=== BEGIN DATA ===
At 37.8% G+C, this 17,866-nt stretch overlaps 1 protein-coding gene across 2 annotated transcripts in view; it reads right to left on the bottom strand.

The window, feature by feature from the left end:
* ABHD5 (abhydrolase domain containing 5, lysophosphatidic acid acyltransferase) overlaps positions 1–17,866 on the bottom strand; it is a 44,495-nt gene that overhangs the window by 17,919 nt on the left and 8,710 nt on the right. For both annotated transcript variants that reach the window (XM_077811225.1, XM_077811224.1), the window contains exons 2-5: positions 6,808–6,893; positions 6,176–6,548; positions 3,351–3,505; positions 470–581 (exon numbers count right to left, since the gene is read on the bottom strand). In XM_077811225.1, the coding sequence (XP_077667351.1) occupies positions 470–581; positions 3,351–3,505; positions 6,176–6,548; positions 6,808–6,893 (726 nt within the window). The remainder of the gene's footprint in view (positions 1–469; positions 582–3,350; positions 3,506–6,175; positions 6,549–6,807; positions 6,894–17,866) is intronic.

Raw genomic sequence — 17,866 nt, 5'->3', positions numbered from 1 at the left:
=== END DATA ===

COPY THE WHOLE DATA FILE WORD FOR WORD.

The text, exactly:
At 37.8% G+C, this 17,866-nt stretch overlaps 1 protein-coding gene across 2 annotated transcripts in view; it reads right to left on the bottom strand.

The window, feature by feature from the left end:
* ABHD5 (abhydrolase domain containing 5, lysophosphatidic acid acyltransferase) overlaps positions 1–17,866 on the bottom strand; it is a 44,495-nt gene that overhangs the window by 17,919 nt on the left and 8,710 nt on the right. For both annotated transcript variants that reach the window (XM_077811225.1, XM_077811224.1), the window contains exons 2-5: positions 6,808–6,893; positions 6,176–6,548; positions 3,351–3,505; positions 470–581 (exon numbers count right to left, since the gene is read on the bottom strand). In XM_077811225.1, the coding sequence (XP_077667351.1) occupies positions 470–581; positions 3,351–3,505; positions 6,176–6,548; positions 6,808–6,893 (726 nt within the window). The remainder of the gene's footprint in view (positions 1–469; positions 582–3,350; positions 3,506–6,175; positions 6,549–6,807; positions 6,894–17,866) is intronic.

Raw genomic sequence — 17,866 nt, 5'->3', positions numbered from 1 at the left: